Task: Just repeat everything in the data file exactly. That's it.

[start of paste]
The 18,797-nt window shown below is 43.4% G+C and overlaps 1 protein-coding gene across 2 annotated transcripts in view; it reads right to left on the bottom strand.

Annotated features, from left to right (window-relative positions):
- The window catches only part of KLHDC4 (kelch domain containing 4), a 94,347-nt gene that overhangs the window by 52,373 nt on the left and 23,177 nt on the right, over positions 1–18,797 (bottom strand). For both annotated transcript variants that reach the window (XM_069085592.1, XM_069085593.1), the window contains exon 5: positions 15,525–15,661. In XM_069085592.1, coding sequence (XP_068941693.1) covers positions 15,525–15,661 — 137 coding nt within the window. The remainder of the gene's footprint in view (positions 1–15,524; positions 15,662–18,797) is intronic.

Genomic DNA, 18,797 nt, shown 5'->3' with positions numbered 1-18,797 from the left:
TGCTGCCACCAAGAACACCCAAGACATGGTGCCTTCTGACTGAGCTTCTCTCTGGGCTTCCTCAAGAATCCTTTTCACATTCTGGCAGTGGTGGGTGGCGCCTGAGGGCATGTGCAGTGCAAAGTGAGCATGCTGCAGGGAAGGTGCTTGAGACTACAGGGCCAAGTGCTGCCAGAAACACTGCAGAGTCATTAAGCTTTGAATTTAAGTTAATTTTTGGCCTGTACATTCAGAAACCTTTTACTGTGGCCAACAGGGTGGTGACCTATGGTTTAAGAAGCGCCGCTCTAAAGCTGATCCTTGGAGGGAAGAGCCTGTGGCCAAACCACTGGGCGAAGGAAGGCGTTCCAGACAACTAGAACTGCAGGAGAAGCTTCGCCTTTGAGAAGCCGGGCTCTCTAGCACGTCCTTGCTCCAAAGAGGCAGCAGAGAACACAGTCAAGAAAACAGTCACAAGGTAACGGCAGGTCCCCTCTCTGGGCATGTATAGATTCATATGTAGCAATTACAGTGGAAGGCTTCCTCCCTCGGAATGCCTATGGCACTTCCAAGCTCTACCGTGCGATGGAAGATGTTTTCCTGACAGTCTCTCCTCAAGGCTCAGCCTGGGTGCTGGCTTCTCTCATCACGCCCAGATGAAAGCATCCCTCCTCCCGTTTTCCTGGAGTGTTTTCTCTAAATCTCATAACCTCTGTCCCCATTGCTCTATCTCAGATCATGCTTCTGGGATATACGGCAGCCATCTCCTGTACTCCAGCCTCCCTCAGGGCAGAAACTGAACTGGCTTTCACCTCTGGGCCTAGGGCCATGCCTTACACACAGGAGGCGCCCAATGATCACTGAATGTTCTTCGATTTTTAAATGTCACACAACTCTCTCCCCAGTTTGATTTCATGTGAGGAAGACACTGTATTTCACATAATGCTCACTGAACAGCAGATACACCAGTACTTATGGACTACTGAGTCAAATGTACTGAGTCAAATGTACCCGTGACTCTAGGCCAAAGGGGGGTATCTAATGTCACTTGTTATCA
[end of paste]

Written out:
The 18,797-nt window shown below is 43.4% G+C and overlaps 1 protein-coding gene across 2 annotated transcripts in view; it reads right to left on the bottom strand.

Annotated features, from left to right (window-relative positions):
- The window catches only part of KLHDC4 (kelch domain containing 4), a 94,347-nt gene that overhangs the window by 52,373 nt on the left and 23,177 nt on the right, over positions 1–18,797 (bottom strand). For both annotated transcript variants that reach the window (XM_069085592.1, XM_069085593.1), the window contains exon 5: positions 15,525–15,661. In XM_069085592.1, coding sequence (XP_068941693.1) covers positions 15,525–15,661 — 137 coding nt within the window. The remainder of the gene's footprint in view (positions 1–15,524; positions 15,662–18,797) is intronic.

Genomic DNA, 18,797 nt, shown 5'->3' with positions numbered 1-18,797 from the left:
TGCTGCCACCAAGAACACCCAAGACATGGTGCCTTCTGACTGAGCTTCTCTCTGGGCTTCCTCAAGAATCCTTTTCACATTCTGGCAGTGGTGGGTGGCGCCTGAGGGCATGTGCAGTGCAAAGTGAGCATGCTGCAGGGAAGGTGCTTGAGACTACAGGGCCAAGTGCTGCCAGAAACACTGCAGAGTCATTAAGCTTTGAATTTAAGTTAATTTTTGGCCTGTACATTCAGAAACCTTTTACTGTGGCCAACAGGGTGGTGACCTATGGTTTAAGAAGCGCCGCTCTAAAGCTGATCCTTGGAGGGAAGAGCCTGTGGCCAAACCACTGGGCGAAGGAAGGCGTTCCAGACAACTAGAACTGCAGGAGAAGCTTCGCCTTTGAGAAGCCGGGCTCTCTAGCACGTCCTTGCTCCAAAGAGGCAGCAGAGAACACAGTCAAGAAAACAGTCACAAGGTAACGGCAGGTCCCCTCTCTGGGCATGTATAGATTCATATGTAGCAATTACAGTGGAAGGCTTCCTCCCTCGGAATGCCTATGGCACTTCCAAGCTCTACCGTGCGATGGAAGATGTTTTCCTGACAGTCTCTCCTCAAGGCTCAGCCTGGGTGCTGGCTTCTCTCATCACGCCCAGATGAAAGCATCCCTCCTCCCGTTTTCCTGGAGTGTTTTCTCTAAATCTCATAACCTCTGTCCCCATTGCTCTATCTCAGATCATGCTTCTGGGATATACGGCAGCCATCTCCTGTACTCCAGCCTCCCTCAGGGCAGAAACTGAACTGGCTTTCACCTCTGGGCCTAGGGCCATGCCTTACACACAGGAGGCGCCCAATGATCACTGAATGTTCTTCGATTTTTAAATGTCACACAACTCTCTCCCCAGTTTGATTTCATGTGAGGAAGACACTGTATTTCACATAATGCTCACTGAACAGCAGATACACCAGTACTTATGGACTACTGAGTCAAATGTACTGAGTCAAATGTACCCGTGACTCTAGGCCAAAGGGGGGTATCTAATGTCACTTGTTATCA